Health equity is achieved when every person has the opportunity to “attain his or her full health potential” and no one is “disadvantaged from achieving this potential because of social position or other socially determined circumstances.”

Health inequities are types of unfair health differences closely linked with social, economic or environmental disadvantages that adversely affect groups of people. The social determinants of health are the aspects of the environment in which people are born, grow up, live, work, and age, as well as the systems put in place to deal with illness. These aspects are shaped by a wider set of forces (e.g., economics, social policies, and politics). To improve health on the local, state, and national level, communities are encouraged to identify and address social determinants of health and improve these conditions through environmental changes.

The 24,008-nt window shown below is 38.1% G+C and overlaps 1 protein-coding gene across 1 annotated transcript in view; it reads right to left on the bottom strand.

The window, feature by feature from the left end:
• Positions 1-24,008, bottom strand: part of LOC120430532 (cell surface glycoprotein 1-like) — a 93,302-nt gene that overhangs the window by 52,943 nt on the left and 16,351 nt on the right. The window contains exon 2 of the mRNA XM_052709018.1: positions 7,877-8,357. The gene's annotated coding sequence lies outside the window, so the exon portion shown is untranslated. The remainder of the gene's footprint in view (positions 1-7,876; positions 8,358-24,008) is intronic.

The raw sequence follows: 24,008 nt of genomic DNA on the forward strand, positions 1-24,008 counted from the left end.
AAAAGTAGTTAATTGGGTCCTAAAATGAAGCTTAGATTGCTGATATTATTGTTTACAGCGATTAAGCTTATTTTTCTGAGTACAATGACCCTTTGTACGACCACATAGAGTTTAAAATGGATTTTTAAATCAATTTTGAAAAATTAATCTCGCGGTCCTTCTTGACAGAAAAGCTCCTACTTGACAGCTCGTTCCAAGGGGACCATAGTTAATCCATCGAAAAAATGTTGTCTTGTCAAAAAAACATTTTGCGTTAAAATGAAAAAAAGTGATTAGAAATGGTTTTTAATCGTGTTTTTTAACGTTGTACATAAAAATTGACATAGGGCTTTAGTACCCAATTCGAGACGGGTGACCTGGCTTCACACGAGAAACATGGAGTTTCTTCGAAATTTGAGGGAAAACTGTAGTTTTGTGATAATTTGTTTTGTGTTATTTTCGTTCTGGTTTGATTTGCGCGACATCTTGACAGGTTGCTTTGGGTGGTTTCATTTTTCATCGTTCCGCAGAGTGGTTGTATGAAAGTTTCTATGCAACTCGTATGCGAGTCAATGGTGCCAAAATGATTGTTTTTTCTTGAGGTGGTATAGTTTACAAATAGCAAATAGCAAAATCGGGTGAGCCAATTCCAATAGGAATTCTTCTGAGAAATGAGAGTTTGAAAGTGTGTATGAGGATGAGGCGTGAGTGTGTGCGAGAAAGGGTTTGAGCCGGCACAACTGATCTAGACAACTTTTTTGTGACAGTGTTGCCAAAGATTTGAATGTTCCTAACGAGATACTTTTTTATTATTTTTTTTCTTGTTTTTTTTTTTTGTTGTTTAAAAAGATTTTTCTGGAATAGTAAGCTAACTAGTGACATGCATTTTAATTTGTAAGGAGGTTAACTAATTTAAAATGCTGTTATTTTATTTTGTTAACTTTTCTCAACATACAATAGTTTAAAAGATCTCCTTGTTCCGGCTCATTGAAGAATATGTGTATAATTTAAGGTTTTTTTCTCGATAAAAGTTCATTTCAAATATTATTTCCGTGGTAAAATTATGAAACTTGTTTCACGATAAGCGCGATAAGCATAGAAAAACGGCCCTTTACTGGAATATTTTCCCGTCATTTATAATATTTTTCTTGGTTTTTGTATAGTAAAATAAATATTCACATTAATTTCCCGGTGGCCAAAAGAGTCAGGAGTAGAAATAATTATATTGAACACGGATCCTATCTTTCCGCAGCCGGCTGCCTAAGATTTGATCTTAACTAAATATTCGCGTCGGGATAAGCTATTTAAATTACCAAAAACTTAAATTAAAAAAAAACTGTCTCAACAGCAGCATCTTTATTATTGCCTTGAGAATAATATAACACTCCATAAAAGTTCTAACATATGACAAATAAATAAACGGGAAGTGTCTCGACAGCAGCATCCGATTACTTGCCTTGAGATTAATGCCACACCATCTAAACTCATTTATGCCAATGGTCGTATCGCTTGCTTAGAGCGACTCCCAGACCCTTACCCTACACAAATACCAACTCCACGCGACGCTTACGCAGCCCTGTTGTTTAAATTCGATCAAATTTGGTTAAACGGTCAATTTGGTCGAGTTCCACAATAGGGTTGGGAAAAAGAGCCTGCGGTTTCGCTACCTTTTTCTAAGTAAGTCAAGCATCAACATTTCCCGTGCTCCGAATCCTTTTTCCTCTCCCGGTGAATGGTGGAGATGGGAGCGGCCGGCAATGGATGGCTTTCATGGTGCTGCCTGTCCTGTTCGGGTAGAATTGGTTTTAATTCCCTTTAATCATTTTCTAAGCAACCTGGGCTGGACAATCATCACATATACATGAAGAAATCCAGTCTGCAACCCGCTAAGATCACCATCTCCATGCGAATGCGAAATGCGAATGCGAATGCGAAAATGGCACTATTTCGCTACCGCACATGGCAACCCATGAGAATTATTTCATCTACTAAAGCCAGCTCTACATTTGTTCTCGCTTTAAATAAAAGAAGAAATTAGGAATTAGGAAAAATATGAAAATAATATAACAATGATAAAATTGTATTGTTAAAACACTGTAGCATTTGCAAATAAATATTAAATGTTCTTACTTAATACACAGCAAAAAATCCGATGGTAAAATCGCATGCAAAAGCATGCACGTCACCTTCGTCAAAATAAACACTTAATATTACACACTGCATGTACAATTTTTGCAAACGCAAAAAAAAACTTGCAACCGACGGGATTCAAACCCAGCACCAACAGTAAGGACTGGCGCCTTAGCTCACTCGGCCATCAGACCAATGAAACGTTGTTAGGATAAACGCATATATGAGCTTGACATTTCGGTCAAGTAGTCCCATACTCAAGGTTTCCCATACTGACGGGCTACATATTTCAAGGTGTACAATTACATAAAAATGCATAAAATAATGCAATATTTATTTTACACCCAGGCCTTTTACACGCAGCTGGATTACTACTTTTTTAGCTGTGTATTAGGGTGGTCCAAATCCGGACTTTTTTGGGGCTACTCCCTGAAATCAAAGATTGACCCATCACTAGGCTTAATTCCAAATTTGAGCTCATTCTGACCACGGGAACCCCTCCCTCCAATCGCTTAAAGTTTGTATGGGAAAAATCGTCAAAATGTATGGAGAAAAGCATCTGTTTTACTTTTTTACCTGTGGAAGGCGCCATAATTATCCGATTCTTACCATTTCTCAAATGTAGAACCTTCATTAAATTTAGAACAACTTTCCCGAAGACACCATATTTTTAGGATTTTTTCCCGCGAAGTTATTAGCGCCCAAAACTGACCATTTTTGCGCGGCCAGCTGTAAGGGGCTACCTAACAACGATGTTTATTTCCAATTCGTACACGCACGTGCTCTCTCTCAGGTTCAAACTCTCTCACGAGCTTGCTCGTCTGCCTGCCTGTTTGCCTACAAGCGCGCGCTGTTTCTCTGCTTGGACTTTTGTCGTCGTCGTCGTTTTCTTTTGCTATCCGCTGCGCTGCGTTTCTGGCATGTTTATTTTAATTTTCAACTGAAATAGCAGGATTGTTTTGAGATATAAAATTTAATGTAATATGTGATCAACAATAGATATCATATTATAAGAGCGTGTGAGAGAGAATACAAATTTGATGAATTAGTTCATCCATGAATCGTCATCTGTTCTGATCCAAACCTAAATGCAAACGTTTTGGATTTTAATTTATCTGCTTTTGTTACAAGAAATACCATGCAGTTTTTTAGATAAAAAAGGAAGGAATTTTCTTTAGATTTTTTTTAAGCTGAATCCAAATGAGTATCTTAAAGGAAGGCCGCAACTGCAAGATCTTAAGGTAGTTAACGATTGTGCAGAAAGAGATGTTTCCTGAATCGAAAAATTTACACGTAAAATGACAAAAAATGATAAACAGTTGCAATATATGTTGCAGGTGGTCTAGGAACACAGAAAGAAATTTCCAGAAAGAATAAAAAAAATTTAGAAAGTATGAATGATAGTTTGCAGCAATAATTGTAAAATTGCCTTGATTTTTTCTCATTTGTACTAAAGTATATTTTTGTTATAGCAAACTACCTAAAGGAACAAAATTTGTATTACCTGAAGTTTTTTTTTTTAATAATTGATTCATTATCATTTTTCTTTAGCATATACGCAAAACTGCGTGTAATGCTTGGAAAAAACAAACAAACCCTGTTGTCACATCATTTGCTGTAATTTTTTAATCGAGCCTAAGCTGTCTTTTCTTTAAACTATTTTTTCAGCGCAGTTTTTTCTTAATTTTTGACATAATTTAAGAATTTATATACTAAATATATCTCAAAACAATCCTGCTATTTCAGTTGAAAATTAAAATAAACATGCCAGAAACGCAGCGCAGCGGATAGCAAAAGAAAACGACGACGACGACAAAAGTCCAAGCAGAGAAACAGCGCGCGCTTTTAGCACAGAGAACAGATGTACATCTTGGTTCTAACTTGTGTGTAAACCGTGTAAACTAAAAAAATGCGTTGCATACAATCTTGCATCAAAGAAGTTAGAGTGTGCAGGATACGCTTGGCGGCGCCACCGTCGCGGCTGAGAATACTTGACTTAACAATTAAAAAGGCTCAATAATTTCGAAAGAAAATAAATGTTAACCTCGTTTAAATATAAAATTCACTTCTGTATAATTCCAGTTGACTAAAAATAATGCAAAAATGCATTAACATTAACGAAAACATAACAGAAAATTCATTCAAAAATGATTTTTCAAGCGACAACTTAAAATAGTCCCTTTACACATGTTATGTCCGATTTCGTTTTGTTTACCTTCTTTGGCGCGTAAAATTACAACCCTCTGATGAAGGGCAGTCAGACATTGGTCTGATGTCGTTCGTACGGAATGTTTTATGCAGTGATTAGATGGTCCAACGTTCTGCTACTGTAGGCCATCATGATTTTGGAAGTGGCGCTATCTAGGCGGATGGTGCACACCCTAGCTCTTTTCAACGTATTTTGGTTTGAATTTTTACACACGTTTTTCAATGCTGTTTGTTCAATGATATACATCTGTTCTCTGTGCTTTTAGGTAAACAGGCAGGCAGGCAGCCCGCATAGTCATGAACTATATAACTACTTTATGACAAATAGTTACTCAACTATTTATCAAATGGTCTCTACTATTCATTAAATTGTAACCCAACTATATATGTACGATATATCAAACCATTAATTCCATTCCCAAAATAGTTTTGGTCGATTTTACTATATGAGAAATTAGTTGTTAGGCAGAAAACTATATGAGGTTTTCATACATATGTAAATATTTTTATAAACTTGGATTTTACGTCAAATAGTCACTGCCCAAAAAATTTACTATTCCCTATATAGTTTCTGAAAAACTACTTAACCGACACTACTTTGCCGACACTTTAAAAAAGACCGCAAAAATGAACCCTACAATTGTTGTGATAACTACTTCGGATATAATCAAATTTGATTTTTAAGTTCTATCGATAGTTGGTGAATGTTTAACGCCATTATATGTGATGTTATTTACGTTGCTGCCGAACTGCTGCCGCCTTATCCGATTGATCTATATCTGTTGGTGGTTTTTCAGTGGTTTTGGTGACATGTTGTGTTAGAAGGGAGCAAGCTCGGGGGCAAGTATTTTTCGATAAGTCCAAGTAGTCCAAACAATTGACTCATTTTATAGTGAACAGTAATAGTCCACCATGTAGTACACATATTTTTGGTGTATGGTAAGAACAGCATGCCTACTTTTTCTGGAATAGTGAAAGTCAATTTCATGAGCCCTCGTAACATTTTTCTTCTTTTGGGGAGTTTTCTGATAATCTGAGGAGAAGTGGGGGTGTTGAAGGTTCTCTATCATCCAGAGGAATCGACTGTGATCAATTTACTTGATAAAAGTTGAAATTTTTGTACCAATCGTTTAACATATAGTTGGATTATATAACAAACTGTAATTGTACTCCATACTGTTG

Framework How to Talk About Health Equity Working Together Definitions

Content source: Center for Disease Control and Prevention